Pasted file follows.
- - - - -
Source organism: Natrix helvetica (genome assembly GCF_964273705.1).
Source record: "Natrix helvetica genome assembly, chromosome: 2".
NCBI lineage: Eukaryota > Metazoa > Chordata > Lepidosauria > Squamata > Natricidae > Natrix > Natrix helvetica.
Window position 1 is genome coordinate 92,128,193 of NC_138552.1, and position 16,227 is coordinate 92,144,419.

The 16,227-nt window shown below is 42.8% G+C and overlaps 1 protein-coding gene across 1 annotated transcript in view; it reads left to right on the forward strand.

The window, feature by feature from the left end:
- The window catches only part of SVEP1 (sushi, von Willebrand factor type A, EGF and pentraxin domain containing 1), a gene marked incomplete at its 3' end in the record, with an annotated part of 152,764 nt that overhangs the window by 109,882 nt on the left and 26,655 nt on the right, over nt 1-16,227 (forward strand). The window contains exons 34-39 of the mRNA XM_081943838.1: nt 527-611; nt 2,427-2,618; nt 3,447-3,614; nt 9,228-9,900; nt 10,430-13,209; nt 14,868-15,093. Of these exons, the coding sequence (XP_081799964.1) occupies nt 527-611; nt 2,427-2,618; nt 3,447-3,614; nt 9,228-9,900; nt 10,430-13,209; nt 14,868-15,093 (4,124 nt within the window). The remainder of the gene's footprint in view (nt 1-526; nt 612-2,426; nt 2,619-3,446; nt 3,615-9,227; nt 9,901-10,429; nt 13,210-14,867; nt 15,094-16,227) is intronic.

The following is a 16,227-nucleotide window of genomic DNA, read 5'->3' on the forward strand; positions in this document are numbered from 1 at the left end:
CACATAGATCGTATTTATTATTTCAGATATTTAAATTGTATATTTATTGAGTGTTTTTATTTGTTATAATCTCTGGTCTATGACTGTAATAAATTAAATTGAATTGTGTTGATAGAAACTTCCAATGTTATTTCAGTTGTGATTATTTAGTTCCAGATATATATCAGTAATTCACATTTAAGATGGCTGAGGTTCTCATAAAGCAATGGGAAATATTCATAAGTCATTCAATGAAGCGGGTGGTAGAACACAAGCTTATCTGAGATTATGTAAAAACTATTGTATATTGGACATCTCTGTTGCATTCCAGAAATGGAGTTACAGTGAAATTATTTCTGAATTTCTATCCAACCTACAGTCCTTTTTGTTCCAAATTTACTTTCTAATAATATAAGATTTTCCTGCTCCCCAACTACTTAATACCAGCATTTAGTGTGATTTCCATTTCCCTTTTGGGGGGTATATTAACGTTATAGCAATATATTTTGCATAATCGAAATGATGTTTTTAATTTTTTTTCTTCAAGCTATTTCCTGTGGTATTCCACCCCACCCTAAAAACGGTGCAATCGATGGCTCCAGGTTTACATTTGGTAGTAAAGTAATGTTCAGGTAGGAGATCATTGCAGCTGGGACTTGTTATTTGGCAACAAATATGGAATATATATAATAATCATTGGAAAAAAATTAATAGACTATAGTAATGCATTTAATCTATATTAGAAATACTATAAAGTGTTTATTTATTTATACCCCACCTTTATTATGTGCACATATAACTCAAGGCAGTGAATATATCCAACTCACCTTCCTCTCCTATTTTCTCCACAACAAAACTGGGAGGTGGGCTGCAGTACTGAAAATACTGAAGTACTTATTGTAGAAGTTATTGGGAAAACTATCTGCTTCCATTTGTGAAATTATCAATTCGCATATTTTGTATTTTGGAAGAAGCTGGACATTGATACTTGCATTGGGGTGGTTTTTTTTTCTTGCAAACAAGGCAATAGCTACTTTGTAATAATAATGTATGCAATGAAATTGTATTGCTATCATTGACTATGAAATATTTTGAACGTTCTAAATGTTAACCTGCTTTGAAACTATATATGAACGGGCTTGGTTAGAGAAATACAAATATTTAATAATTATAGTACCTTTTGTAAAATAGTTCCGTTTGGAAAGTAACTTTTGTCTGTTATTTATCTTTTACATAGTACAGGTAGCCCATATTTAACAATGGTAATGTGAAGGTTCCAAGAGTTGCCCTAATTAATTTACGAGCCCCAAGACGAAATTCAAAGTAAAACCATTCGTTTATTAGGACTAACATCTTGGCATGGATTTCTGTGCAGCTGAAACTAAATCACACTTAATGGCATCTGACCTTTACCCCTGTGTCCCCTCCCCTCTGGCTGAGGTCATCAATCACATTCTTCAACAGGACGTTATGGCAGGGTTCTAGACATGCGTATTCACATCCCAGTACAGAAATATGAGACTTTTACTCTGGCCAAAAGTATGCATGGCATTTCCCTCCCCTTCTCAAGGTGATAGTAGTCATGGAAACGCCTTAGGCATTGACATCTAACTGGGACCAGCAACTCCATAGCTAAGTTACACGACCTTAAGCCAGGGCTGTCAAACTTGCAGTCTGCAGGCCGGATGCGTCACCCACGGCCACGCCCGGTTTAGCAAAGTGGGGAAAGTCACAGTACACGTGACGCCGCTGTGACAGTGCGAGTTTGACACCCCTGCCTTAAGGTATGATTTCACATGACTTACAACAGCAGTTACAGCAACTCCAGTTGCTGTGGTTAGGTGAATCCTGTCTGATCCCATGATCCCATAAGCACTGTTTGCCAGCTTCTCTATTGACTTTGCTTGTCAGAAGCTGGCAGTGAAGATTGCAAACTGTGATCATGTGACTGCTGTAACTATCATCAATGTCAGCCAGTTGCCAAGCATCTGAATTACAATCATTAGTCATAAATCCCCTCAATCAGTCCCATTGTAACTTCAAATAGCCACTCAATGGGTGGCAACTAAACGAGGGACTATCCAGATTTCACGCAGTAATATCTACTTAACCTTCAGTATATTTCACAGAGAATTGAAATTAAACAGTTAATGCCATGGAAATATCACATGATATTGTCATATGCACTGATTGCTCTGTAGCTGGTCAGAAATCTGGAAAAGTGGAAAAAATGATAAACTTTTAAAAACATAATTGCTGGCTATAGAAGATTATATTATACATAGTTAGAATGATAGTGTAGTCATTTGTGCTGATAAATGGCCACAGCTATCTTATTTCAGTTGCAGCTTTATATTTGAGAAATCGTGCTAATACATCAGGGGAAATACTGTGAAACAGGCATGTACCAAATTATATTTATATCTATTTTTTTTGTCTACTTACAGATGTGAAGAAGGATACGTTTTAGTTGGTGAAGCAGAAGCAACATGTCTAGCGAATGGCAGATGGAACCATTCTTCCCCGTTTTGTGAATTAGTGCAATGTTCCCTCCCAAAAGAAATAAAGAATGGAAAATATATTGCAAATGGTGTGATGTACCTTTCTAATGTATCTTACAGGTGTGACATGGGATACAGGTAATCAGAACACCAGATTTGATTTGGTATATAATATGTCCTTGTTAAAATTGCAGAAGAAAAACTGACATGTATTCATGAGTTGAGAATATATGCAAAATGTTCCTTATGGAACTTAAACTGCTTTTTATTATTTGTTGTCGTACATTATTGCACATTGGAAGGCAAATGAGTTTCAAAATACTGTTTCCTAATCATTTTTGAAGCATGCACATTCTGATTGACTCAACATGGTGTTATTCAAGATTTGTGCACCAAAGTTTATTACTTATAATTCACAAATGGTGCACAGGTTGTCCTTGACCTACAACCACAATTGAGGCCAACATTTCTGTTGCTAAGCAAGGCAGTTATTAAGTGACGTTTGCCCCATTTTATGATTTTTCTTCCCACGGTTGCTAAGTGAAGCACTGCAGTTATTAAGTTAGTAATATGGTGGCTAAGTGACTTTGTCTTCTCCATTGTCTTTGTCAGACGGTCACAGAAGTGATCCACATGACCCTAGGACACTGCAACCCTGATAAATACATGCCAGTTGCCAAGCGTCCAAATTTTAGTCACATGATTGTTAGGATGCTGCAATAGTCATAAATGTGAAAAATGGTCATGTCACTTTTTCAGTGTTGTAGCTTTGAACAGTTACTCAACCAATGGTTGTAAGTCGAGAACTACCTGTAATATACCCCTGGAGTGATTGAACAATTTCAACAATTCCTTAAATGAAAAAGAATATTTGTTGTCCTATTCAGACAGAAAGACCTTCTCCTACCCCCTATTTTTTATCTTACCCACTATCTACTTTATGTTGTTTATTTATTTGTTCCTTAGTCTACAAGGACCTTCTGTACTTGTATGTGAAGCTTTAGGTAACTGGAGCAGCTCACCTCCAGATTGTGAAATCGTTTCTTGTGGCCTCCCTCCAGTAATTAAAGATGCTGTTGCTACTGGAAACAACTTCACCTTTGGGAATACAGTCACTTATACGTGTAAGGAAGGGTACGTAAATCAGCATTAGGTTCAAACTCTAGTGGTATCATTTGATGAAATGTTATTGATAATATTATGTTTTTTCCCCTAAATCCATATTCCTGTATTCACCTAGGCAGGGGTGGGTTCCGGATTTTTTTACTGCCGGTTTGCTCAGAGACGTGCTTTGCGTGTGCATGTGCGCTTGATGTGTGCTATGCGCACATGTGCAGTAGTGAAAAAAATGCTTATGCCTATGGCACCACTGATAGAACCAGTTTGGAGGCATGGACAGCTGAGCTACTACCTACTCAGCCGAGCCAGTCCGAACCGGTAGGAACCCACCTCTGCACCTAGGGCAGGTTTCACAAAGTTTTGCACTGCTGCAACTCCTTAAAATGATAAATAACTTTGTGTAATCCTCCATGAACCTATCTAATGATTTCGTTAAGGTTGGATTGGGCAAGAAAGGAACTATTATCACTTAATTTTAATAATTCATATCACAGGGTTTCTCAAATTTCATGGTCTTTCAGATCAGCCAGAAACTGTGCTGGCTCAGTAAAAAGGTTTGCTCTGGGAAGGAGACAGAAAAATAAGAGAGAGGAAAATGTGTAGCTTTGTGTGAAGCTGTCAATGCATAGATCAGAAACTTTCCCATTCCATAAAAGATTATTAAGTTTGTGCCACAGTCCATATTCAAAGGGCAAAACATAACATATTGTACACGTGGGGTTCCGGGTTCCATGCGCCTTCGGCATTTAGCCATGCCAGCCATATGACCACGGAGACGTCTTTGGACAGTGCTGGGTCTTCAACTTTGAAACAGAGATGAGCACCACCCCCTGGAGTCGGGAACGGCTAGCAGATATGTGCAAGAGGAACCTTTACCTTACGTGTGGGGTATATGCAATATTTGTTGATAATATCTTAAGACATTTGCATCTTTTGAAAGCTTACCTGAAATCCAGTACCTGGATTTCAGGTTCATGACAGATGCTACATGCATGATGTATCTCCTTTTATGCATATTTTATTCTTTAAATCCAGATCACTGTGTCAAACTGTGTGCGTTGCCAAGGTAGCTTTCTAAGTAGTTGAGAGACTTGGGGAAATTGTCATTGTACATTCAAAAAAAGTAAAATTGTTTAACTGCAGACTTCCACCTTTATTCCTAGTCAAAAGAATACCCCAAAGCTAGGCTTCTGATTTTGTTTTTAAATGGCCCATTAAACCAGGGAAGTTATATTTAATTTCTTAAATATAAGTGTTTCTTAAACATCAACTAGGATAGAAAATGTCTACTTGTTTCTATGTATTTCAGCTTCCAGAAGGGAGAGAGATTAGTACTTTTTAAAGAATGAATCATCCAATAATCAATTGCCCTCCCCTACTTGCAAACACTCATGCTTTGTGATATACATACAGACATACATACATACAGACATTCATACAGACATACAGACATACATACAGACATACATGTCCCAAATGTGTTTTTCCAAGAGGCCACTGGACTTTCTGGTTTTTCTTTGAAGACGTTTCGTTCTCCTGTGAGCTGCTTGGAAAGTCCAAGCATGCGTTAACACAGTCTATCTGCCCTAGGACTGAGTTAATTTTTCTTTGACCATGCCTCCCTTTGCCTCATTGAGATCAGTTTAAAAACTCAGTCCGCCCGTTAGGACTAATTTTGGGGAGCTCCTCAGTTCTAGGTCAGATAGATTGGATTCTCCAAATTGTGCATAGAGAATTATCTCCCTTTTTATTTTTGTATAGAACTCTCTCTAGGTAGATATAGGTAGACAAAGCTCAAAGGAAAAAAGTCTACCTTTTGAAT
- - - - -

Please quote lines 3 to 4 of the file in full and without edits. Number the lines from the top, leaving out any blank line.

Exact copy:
NCBI lineage: Eukaryota > Metazoa > Chordata > Lepidosauria > Squamata > Natricidae > Natrix > Natrix helvetica.
Window position 1 is genome coordinate 92,128,193 of NC_138552.1, and position 16,227 is coordinate 92,144,419.